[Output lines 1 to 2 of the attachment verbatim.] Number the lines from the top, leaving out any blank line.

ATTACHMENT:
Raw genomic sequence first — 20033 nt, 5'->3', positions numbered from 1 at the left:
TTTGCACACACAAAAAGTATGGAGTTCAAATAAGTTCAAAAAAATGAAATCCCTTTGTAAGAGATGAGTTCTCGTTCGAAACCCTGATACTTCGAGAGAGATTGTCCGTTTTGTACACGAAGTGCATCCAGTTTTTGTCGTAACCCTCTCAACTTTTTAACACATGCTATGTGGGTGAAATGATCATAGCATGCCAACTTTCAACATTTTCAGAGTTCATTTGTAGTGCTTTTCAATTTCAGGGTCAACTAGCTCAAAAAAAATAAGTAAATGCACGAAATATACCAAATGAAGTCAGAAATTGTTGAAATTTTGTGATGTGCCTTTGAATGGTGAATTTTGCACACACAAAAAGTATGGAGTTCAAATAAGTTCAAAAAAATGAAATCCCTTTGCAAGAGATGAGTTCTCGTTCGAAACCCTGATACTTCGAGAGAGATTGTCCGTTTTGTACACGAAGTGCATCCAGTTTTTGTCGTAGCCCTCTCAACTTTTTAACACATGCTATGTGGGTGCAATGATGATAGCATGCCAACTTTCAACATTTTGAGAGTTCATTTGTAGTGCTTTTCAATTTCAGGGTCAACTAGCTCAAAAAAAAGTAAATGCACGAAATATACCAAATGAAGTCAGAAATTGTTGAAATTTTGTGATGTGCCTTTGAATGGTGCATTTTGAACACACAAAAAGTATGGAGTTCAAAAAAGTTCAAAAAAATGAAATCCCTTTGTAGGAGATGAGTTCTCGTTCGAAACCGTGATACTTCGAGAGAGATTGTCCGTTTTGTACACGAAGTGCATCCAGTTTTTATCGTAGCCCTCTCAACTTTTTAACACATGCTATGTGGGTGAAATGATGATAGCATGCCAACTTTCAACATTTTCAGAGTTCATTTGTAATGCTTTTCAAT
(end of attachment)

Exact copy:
Raw genomic sequence first — 20033 nt, 5'->3', positions numbered from 1 at the left:
TTTGCACACACAAAAAGTATGGAGTTCAAATAAGTTCAAAAAAATGAAATCCCTTTGTAAGAGATGAGTTCTCGTTCGAAACCCTGATACTTCGAGAGAGATTGTCCGTTTTGTACACGAAGTGCATCCAGTTTTTGTCGTAACCCTCTCAACTTTTTAACACATGCTATGTGGGTGAAATGATCATAGCATGCCAACTTTCAACATTTTCAGAGTTCATTTGTAGTGCTTTTCAATTTCAGGGTCAACTAGCTCAAAAAAAATAAGTAAATGCACGAAATATACCAAATGAAGTCAGAAATTGTTGAAATTTTGTGATGTGCCTTTGAATGGTGAATTTTGCACACACAAAAAGTATGGAGTTCAAATAAGTTCAAAAAAATGAAATCCCTTTGCAAGAGATGAGTTCTCGTTCGAAACCCTGATACTTCGAGAGAGATTGTCCGTTTTGTACACGAAGTGCATCCAGTTTTTGTCGTAGCCCTCTCAACTTTTTAACACATGCTATGTGGGTGCAATGATGATAGCATGCCAACTTTCAACATTTTGAGAGTTCATTTGTAGTGCTTTTCAATTTCAGGGTCAACTAGCTCAAAAAAAAGTAAATGCACGAAATATACCAAATGAAGTCAGAAATTGTTGAAATTTTGTGATGTGCCTTTGAATGGTGCATTTTGAACACACAAAAAGTATGGAGTTCAAAAAAGTTCAAAAAAATGAAATCCCTTTGTAGGAGATGAGTTCTCGTTCGAAACCGTGATACTTCGAGAGAGATTGTCCGTTTTGTACACGAAGTGCATCCAGTTTTTATCGTAGCCCTCTCAACTTTTTAACACATGCTATGTGGGTGAAATGATGATAGCATGCCAACTTTCAACATTTTCAGAGTTCATTTGTAATGCTTTTCAAT